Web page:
Though the authors said they couldn't determine exactly what's behind the influx of women in prisons, they noted that the financial pressures of single parenthood can lead to minor crimes and that law enforcement has increasingly cracked down on lower-level offenses.
Women who land in a jail cell are more likely than their male counterparts to be the sole guardian of a child, which can make it harder to adhere to a schedule set by a probation officer. For instance, a missed parole meeting could have something to do with a lack of child care.
"Violations may also result from the challenges of juggling supervision requirements with work and family responsibilities," the authors wrote.
This influx of women in jail has coincided with a widespread crackdown on such smaller offenses — simple drug possession, shoplifting, skipping a parole meeting — the kind of offenses officers were more likely to overlook before Richard M. Nixon launched the "war on drugs." A sharp escalation in the enforcement of drug offenses through the '80s and '90s led to greater enforcement of various minor offenses.
"These changes involved an increasingly elastic interpretation of criminal offenses, such as conspiracy — or working together to commit an illegal act — as well as the lowering of thresholds separating minor and serious offenses," according to the report.
Because nonviolent offenses make up a larger portion of the crimes women commit compared with men, women were more heavily affected, the authors argue. Between 1980 and 2009, for example, the arrest rate for drug possession tripled for women and doubled for men.
The rapid increase in women behind bars didn't happen uniformly across the country. Small counties, those with fewer than 250,000 residents, appear to be driving the influx, the report found. The number of women in these jails increased 31-fold from 1970 to 2014.
Since 2000, the jail incarceration rate for women in small counties grew from 79 per 100,000 women to 140 per 100,000. During the same time period, the rate for women in midsize counties increased from 80 to 88. The rate in large counties actually decreased, though, from 76 to 71.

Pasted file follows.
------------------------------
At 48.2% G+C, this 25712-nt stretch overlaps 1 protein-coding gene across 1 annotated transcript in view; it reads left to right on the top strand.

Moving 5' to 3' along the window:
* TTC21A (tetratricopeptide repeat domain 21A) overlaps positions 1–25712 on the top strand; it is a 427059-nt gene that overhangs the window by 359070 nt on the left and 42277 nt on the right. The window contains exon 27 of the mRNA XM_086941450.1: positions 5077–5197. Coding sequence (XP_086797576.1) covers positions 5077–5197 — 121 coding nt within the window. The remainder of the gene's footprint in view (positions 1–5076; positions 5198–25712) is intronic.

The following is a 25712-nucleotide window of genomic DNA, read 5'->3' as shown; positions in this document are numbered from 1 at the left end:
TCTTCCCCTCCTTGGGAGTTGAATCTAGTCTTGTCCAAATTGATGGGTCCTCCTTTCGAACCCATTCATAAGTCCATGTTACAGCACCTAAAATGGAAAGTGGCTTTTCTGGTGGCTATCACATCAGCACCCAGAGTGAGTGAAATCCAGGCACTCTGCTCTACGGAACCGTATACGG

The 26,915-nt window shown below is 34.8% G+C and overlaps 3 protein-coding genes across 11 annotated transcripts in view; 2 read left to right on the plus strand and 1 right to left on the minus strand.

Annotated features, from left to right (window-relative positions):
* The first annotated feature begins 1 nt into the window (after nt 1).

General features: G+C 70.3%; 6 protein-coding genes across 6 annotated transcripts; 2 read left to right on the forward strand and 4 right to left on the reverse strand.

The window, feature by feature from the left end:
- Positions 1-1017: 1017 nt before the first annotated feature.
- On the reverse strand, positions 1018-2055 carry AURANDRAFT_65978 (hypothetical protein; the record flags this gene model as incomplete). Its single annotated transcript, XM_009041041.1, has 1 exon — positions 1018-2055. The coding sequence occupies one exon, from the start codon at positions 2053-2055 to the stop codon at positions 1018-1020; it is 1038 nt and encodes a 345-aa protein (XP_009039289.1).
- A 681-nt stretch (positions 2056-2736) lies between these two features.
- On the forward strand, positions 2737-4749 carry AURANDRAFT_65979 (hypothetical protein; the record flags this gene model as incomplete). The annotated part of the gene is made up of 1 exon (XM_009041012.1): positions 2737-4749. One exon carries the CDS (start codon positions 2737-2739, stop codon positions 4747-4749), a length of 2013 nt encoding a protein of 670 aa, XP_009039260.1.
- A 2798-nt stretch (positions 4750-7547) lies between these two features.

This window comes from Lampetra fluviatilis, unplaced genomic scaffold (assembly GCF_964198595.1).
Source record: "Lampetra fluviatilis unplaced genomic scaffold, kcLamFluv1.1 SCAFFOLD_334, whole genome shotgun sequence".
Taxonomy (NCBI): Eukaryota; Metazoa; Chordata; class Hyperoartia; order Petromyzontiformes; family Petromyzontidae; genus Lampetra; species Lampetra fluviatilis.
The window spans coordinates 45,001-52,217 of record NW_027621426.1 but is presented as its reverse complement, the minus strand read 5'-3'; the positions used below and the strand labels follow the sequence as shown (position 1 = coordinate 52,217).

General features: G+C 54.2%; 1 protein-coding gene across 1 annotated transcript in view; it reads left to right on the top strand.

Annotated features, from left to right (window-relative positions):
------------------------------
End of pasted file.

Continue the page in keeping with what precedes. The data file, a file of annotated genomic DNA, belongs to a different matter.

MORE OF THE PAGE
One potential reason: Larger cities generally have more resources to care for poor residents who struggle with mental ailments. Nearly one-third of women in jail live with a serious mental illness (severe depression, bipolar disorder, schizophrenia), compared to roughly a sixth of their male counterparts. A study from the Bureau of Justice Statistics found 75 percent of women in jail said they'd experienced symptoms of a mental health disorder in the past year.
Women in jail also tend to have a history of trauma, data show. Eighty-six percent report having endured sexual violence, the report found. Seventy-seven percent said they'd experienced partner violence.
The authors say policymakers should be aware of the unique challenges women face, such as higher unemployment rates, lower average wages and more mouths to feed on their own. They recommend investing in larger diversion programs, which aim to address root causes of incarceration, rather than promptly placing nonviolent offenders behind bars.
They emphasize that women, men and society, in general, would benefit from a law enforcement shift away from reflexively locking up offenders who don’t pose a threat to others.
“Local jurisdictions should reserve jail incarceration as a last resort for women who are deemed a flight risk or a danger to public safety,” the report states. “Instead, they have allowed jails to become stopgap providers of social services, mental health and substance use assessment and treatment, and temporary housing for women caught up in the justice system — a catchall for those who have slipped through the net of community services, if any exist.”
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